Citi Cards Canada v. Pleasance
Davis LLP Banking & Financial Services Bulletin
April 28, 2011
The Ontario Court of Appeal recently released its reasons for judgment in Citi Cards Canada Inc. v. Pleasance. The case involved a conflict between a creditor who wanted information about prior mortgages on a debtor's property in order to pursue a legal remedy against the debtor and the debtor's right to the protection of his personal information under the Personal Information Protection and Electronic Documents Act ("PIPEDA"). The Court of Appeal held that prior mortgagees were prohibited from disclosing information about amounts owing on those mortgages to subsequent creditors, in the absence of the debtor's consent or a court order.
The creditor, Citi Cards, had a credit card-related judgement against Mr. Pleasance. Citi Cards sought to enforce judgement through a sheriff sale of his home. The sheriff, however, required mortgage discharge statements from Canada Trust and TD Bank, both of whom were mortgagees of the Pleasance residence. This was so the sheriff could check whether there was any equity remaining in the property before proceeding with the sale. Citi Cards' attempts at enforcing judgement were further thwarted when the mortgagees refused to provide mortgage discharge statements on the basis that such disclosure of personal information would be contrary to PIPEDA. In the end, both the Superior Court and the Court of Appeal agreed with the mortgagees in deciding that disclosure of the mortgage discharge statement in the circumstances of this case would be a violation of PIPEDA.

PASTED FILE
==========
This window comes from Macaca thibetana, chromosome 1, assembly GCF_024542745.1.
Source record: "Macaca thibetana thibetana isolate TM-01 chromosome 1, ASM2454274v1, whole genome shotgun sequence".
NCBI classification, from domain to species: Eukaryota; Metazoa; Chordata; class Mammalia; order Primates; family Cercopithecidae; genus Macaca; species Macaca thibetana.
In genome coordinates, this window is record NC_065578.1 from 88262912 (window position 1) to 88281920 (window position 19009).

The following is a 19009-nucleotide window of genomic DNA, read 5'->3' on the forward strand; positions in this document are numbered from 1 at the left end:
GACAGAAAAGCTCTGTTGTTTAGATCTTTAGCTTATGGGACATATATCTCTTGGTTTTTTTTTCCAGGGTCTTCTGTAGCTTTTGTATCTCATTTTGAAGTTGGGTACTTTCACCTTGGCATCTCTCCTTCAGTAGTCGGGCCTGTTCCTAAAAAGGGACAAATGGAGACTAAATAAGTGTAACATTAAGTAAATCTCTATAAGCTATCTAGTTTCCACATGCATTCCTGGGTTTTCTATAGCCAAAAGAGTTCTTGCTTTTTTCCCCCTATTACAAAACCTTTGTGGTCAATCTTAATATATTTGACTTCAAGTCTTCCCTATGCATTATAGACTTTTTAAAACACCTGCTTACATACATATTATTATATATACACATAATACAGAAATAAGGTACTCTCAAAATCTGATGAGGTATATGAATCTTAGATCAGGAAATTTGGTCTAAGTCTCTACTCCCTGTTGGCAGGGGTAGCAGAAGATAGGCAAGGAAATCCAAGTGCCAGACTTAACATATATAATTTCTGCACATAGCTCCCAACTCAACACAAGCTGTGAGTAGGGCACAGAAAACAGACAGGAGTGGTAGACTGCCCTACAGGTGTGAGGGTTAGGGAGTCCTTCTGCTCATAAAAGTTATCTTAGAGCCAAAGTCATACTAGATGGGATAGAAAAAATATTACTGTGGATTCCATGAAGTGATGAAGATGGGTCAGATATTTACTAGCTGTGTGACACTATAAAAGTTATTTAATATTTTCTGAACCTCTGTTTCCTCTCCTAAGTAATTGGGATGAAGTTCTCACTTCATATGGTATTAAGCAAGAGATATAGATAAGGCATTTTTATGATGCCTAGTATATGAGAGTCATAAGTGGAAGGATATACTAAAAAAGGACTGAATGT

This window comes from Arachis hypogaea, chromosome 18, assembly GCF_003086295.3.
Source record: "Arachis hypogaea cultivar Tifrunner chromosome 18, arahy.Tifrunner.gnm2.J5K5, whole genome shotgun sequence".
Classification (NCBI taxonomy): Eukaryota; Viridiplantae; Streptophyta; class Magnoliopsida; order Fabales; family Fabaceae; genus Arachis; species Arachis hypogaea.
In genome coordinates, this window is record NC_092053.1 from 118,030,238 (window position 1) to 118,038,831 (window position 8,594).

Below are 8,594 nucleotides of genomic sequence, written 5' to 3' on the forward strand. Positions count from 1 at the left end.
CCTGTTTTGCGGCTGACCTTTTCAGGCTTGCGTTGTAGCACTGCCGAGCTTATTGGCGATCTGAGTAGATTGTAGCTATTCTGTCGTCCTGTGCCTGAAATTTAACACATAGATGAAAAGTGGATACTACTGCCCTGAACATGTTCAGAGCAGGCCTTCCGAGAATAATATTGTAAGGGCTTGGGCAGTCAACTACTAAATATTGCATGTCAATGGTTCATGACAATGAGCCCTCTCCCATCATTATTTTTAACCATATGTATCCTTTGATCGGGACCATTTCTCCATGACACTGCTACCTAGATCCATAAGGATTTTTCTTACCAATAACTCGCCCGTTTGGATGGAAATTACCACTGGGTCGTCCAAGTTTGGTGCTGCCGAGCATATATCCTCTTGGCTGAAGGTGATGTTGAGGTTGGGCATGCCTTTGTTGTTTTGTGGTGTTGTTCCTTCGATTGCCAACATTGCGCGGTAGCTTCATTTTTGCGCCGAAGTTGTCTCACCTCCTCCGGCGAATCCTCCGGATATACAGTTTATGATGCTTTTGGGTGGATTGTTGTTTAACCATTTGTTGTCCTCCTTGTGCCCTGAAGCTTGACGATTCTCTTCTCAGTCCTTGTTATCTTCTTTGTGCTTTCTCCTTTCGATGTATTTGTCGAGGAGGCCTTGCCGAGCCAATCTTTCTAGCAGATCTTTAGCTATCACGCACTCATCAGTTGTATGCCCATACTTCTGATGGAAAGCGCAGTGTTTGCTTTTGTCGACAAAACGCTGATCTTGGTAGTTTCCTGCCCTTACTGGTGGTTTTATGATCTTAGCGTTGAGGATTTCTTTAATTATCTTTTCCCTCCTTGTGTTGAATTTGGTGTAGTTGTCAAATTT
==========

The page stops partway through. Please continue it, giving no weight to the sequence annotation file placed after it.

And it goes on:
At the Court of Appeal, Citi Cards unsuccessfully argued that the release of a mortgage discharge statement should be allowed because it would actually fall within two exceptions under PIPEDA for the disclosure of personal information. The first of such exceptions is where the disclosure is in "compliance with a court order". The court rejected that argument as circular: the "order" requiring compliance was the order sought in Citi Cards' application to the court.